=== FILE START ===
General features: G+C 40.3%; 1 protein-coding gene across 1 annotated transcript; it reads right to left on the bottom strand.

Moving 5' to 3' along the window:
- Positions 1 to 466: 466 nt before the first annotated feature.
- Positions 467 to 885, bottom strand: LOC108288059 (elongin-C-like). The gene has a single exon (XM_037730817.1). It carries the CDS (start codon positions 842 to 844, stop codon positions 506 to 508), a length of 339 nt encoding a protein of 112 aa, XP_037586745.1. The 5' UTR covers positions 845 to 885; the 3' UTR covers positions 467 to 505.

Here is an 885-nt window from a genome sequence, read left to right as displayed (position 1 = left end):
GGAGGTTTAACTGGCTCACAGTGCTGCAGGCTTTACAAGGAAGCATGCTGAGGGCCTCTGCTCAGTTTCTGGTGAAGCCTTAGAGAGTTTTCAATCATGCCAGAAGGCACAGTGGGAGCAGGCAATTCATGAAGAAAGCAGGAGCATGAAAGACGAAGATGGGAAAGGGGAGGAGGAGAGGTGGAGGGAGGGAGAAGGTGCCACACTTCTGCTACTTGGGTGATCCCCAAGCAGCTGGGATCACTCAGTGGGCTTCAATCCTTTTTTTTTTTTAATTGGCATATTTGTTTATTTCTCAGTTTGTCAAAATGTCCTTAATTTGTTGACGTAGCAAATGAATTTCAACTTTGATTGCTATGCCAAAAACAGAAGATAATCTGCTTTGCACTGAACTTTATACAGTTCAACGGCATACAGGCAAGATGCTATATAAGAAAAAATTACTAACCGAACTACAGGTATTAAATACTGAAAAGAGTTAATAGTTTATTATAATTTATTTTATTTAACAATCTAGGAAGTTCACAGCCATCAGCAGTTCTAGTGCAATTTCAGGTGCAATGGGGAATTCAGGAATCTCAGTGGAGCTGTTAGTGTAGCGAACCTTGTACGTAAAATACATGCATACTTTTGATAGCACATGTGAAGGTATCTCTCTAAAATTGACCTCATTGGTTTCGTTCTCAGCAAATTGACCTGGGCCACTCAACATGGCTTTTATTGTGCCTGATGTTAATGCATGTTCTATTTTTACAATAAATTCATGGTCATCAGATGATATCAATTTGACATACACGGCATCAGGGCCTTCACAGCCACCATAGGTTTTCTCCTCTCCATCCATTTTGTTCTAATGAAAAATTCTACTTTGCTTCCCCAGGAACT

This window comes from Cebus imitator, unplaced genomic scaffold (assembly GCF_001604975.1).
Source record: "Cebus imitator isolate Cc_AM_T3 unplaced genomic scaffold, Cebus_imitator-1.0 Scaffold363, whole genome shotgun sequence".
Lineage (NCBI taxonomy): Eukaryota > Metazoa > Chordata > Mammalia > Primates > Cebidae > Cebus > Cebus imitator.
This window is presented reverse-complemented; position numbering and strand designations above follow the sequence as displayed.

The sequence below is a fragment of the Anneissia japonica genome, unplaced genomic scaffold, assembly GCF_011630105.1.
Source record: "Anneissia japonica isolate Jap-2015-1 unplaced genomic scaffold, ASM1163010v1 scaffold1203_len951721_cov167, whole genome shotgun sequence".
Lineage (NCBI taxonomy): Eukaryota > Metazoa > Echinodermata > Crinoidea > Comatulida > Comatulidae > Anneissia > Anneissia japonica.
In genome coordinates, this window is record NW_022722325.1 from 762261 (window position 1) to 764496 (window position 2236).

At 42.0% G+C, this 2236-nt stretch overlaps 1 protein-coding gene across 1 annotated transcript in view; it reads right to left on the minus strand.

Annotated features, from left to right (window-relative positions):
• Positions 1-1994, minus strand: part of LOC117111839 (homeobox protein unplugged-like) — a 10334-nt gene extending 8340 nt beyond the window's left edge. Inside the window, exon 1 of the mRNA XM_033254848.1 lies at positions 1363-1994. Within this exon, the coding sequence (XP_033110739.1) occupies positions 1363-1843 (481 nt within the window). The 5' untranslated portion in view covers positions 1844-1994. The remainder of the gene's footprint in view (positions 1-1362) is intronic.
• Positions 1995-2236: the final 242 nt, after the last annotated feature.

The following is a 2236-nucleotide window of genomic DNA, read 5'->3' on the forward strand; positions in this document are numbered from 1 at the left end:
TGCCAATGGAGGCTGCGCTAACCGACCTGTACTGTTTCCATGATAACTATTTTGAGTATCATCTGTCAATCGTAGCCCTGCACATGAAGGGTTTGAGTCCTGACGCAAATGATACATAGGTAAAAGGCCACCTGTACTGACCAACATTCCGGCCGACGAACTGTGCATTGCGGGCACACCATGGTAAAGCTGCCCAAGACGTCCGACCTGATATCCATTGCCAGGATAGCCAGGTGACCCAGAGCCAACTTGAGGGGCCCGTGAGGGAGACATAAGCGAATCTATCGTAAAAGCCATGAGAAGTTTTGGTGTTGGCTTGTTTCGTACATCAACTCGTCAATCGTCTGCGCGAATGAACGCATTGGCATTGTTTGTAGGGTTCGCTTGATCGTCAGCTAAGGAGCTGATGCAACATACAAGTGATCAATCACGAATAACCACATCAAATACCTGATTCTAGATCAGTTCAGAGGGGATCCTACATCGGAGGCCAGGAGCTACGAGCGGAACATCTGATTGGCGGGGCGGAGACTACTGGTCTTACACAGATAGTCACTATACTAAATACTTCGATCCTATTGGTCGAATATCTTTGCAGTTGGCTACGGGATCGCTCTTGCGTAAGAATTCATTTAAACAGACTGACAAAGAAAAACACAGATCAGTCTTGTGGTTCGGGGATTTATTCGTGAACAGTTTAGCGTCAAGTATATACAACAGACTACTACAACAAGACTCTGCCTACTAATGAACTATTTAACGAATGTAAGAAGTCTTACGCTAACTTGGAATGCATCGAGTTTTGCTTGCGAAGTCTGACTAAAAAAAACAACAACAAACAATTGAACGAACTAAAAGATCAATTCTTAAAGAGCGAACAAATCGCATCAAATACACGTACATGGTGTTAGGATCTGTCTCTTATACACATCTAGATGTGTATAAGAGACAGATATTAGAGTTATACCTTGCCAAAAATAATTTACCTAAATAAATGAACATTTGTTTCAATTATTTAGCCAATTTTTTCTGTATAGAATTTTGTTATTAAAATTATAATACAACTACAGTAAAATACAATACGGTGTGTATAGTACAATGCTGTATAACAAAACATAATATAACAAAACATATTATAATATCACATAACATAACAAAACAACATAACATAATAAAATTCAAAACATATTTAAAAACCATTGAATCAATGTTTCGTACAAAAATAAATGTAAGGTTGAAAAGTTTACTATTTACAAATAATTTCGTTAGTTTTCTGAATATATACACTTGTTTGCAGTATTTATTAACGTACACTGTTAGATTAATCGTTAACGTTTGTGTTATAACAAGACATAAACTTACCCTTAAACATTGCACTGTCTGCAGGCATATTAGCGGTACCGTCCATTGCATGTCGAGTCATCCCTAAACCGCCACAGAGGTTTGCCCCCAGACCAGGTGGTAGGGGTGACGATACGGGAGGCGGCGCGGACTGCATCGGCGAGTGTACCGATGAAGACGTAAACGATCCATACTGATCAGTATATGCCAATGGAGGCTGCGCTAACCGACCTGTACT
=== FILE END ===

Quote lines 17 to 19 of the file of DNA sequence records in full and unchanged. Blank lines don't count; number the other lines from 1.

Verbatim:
• Positions 1-1994, minus strand: part of LOC117111839 (homeobox protein unplugged-like) — a 10334-nt gene extending 8340 nt beyond the window's left edge. Inside the window, exon 1 of the mRNA XM_033254848.1 lies at positions 1363-1994. Within this exon, the coding sequence (XP_033110739.1) occupies positions 1363-1843 (481 nt within the window). The 5' untranslated portion in view covers positions 1844-1994. The remainder of the gene's footprint in view (positions 1-1362) is intronic.
• Positions 1995-2236: the final 242 nt, after the last annotated feature.

The following is a 2236-nucleotide window of genomic DNA, read 5'->3' on the forward strand; positions in this document are numbered from 1 at the left end: